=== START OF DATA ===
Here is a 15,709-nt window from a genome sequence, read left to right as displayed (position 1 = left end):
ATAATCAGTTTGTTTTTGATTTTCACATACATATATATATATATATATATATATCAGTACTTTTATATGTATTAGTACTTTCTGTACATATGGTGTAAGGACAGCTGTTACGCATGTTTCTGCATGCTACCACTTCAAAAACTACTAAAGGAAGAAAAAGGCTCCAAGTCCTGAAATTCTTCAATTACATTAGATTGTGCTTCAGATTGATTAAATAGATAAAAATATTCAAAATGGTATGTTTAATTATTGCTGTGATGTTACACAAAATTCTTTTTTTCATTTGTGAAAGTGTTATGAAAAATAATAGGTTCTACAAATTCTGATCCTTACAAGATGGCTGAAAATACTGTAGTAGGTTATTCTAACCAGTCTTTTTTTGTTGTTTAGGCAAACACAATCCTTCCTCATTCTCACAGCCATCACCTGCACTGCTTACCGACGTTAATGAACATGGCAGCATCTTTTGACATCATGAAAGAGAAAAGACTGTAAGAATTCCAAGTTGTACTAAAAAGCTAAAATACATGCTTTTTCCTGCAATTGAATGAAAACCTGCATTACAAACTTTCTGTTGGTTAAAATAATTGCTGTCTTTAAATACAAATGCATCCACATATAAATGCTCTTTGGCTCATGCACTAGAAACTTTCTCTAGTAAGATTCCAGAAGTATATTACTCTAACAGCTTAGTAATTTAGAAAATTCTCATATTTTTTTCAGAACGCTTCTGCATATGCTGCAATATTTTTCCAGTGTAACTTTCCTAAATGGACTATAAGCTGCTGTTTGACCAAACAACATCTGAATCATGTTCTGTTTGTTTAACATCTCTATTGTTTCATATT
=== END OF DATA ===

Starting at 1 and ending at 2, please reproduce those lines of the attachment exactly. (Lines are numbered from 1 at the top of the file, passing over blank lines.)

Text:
Here is a 15,709-nt window from a genome sequence, read left to right as displayed (position 1 = left end):
ATAATCAGTTTGTTTTTGATTTTCACATACATATATATATATATATATATATATCAGTACTTTTATATGTATTAGTACTTTCTGTACATATGGTGTAAGGACAGCTGTTACGCATGTTTCTGCATGCTACCACTTCAAAAACTACTAAAGGAAGAAAAAGGCTCCAAGTCCTGAAATTCTTCAATTACATTAGATTGTGCTTCAGATTGATTAAATAGATAAAAATATTCAAAATGGTATGTTTAATTATTGCTGTGATGTTACACAAAATTCTTTTTTTCATTTGTGAAAGTGTTATGAAAAATAATAGGTTCTACAAATTCTGATCCTTACAAGATGGCTGAAAATACTGTAGTAGGTTATTCTAACCAGTCTTTTTTTGTTGTTTAGGCAAACACAATCCTTCCTCATTCTCACAGCCATCACCTGCACTGCTTACCGACGTTAATGAACATGGCAGCATCTTTTGACATCATGAAAGAGAAAAGACTGTAAGAATTCCAAGTTGTACTAAAAAGCTAAAATACATGCTTTTTCCTGCAATTGAATGAAAACCTGCATTACAAACTTTCTGTTGGTTAAAATAATTGCTGTCTTTAAATACAAATGCATCCACATATAAATGCTCTTTGGCTCATGCACTAGAAACTTTCTCTAGTAAGATTCCAGAAGTATATTACTCTAACAGCTTAGTAATTTAGAAAATTCTCATATTTTTTTCAGAACGCTTCTGCATATGCTGCAATATTTTTCCAGTGTAACTTTCCTAAATGGACTATAAGCTGCTGTTTGACCAAACAACATCTGAATCATGTTCTGTTTGTTTAACATCTCTATTGTTTCATATT